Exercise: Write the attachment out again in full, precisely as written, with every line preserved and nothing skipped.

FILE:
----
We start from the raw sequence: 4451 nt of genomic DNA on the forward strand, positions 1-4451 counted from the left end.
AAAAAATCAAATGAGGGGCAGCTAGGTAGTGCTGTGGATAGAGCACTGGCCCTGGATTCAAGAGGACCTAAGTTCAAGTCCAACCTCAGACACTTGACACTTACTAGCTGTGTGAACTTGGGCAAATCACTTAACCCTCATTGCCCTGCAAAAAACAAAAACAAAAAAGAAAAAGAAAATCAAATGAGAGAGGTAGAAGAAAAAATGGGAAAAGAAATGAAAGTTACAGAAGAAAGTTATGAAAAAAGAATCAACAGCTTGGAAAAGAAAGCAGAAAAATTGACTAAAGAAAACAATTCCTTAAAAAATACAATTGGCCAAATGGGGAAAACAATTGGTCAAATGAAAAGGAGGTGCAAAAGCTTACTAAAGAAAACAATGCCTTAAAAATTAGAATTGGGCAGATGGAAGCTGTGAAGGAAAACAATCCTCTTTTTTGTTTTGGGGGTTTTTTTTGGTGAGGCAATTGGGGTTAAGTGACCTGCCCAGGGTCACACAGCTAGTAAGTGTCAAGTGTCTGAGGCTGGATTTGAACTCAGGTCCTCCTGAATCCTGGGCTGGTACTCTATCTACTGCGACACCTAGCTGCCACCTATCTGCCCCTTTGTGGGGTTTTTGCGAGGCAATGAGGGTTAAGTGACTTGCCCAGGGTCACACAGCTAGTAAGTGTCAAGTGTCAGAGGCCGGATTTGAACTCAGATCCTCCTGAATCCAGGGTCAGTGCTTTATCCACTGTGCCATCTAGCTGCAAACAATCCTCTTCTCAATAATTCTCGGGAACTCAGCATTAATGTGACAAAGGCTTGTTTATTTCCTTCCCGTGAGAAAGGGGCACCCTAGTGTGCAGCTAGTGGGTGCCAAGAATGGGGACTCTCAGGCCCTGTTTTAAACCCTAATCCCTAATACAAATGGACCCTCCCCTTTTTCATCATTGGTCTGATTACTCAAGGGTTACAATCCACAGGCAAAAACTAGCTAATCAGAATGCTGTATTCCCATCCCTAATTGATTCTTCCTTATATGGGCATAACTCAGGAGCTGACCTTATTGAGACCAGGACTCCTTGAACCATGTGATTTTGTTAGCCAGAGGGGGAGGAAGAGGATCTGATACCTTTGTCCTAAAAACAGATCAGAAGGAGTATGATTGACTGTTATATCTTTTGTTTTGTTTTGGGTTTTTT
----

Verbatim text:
We start from the raw sequence: 4451 nt of genomic DNA on the forward strand, positions 1-4451 counted from the left end.
AAAAAATCAAATGAGGGGCAGCTAGGTAGTGCTGTGGATAGAGCACTGGCCCTGGATTCAAGAGGACCTAAGTTCAAGTCCAACCTCAGACACTTGACACTTACTAGCTGTGTGAACTTGGGCAAATCACTTAACCCTCATTGCCCTGCAAAAAACAAAAACAAAAAAGAAAAAGAAAATCAAATGAGAGAGGTAGAAGAAAAAATGGGAAAAGAAATGAAAGTTACAGAAGAAAGTTATGAAAAAAGAATCAACAGCTTGGAAAAGAAAGCAGAAAAATTGACTAAAGAAAACAATTCCTTAAAAAATACAATTGGCCAAATGGGGAAAACAATTGGTCAAATGAAAAGGAGGTGCAAAAGCTTACTAAAGAAAACAATGCCTTAAAAATTAGAATTGGGCAGATGGAAGCTGTGAAGGAAAACAATCCTCTTTTTTGTTTTGGGGGTTTTTTTTGGTGAGGCAATTGGGGTTAAGTGACCTGCCCAGGGTCACACAGCTAGTAAGTGTCAAGTGTCTGAGGCTGGATTTGAACTCAGGTCCTCCTGAATCCTGGGCTGGTACTCTATCTACTGCGACACCTAGCTGCCACCTATCTGCCCCTTTGTGGGGTTTTTGCGAGGCAATGAGGGTTAAGTGACTTGCCCAGGGTCACACAGCTAGTAAGTGTCAAGTGTCAGAGGCCGGATTTGAACTCAGATCCTCCTGAATCCAGGGTCAGTGCTTTATCCACTGTGCCATCTAGCTGCAAACAATCCTCTTCTCAATAATTCTCGGGAACTCAGCATTAATGTGACAAAGGCTTGTTTATTTCCTTCCCGTGAGAAAGGGGCACCCTAGTGTGCAGCTAGTGGGTGCCAAGAATGGGGACTCTCAGGCCCTGTTTTAAACCCTAATCCCTAATACAAATGGACCCTCCCCTTTTTCATCATTGGTCTGATTACTCAAGGGTTACAATCCACAGGCAAAAACTAGCTAATCAGAATGCTGTATTCCCATCCCTAATTGATTCTTCCTTATATGGGCATAACTCAGGAGCTGACCTTATTGAGACCAGGACTCCTTGAACCATGTGATTTTGTTAGCCAGAGGGGGAGGAAGAGGATCTGATACCTTTGTCCTAAAAACAGATCAGAAGGAGTATGATTGACTGTTATATCTTTTGTTTTGTTTTGGGTTTTTT